John McLean was an American jurist and politician who served in the United States Congress, as U.S. Postmaster General, and as a justice on the Ohio and U.S. Supreme Courts.
John McLean was a an attorney, political leader and Associate Justice of the United States Supreme Court.
McLean was born on March 11, 1785, in New Jersey. His parents moved to western Virginia in 1789 and later traveled to Kentucky. By 1797 the family was settled on a farm in Lebanon, Ohio. No free schools existed in Ohio and McLean's family could not afford to pay his tuition for him at a private institution. McLean was an avid learner, commonly borrowed books from his neighbors and educated himself. In 1803, McLean moved to Cincinnati, where he studied law with the son of former General Arthur St. Clair. He supported himself by working as a copyist in the clerk's office of Hamilton County. In 1807, the State of Ohio admitted him to the bar.
McLean began a political career in 1812. Voters in Cincinnati elected McLean to the United States House of Representatives. In 1814, they reelected him to his seat without opposition. Before the end of his second term, the Ohio legislature appointed McLean as a justice of the Ohio Supreme Court. McLean held this office from 1816 until 1822, when President James Monroe appointed him as a commissioner of the Federal Land Office. A year later, Monroe selected McLean as Postmaster General to replace another Ohioan named Return Jonathan Meigs. President Andrew Jackson appointed McLean to the United States Supreme Court on March 7, 1829.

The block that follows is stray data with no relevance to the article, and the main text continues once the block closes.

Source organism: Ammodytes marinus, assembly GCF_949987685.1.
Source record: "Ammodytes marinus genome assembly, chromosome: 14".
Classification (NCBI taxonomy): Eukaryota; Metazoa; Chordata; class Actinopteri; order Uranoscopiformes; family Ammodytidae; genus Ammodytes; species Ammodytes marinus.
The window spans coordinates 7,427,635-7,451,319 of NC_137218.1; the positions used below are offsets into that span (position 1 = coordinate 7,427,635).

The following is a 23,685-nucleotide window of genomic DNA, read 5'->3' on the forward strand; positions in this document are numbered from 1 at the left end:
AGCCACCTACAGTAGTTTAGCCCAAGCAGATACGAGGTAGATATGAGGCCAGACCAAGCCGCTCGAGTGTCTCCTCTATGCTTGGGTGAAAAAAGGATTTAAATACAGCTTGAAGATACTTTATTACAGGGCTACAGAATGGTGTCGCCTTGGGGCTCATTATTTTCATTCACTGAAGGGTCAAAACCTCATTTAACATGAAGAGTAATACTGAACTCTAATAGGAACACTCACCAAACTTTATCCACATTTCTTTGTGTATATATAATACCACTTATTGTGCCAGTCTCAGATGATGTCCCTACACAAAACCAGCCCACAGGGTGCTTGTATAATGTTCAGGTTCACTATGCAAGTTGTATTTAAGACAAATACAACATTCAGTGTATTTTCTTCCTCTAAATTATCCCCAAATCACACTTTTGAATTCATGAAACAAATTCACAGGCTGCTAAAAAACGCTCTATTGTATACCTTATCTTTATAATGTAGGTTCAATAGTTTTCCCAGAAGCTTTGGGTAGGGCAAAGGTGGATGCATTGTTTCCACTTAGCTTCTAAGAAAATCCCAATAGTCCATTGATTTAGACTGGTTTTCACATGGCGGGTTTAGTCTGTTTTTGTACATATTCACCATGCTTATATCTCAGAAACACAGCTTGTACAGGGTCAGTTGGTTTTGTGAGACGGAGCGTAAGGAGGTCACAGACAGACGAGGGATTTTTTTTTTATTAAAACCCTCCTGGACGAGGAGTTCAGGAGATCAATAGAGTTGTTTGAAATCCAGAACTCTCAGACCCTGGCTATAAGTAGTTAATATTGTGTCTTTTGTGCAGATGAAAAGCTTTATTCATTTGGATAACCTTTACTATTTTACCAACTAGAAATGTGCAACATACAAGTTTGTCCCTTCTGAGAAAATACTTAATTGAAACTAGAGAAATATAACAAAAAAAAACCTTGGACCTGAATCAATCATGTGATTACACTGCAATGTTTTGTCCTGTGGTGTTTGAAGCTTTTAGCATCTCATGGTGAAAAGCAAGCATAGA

As a Supreme Court justice, McLean's most famous case was the Dred Scott v. Sanford decision. In this case, McLean favored granting Dred Scott his freedom. Scott was a slave suing for his freedom because his owner had taken him to a state where slavery was illegal. McLean's opinion went against the majority opinion of his fellow Supreme Court justices. In other cases, McLean upheld slave owners' rights to reclaim their runaway property in states that had outlawed slavery. He also ruled that states could not implement laws that made it impossible for the federal government to enforce the Fugitive Slave Law of 1850.
McLean's prominence as a justice on the Supreme Court led a number of people to consider him for the presidency. In 1836, the Whig Party thought him to be a possible candidate. In 1848, both the Liberty Party and the Free Soil Party debated running him as their candidate. In both 1856 and 1860, the Republican Party considered nominating him. McLean, however, never became a candidate for president. He remained a justice on the Supreme Court until his death on April 4, 1861.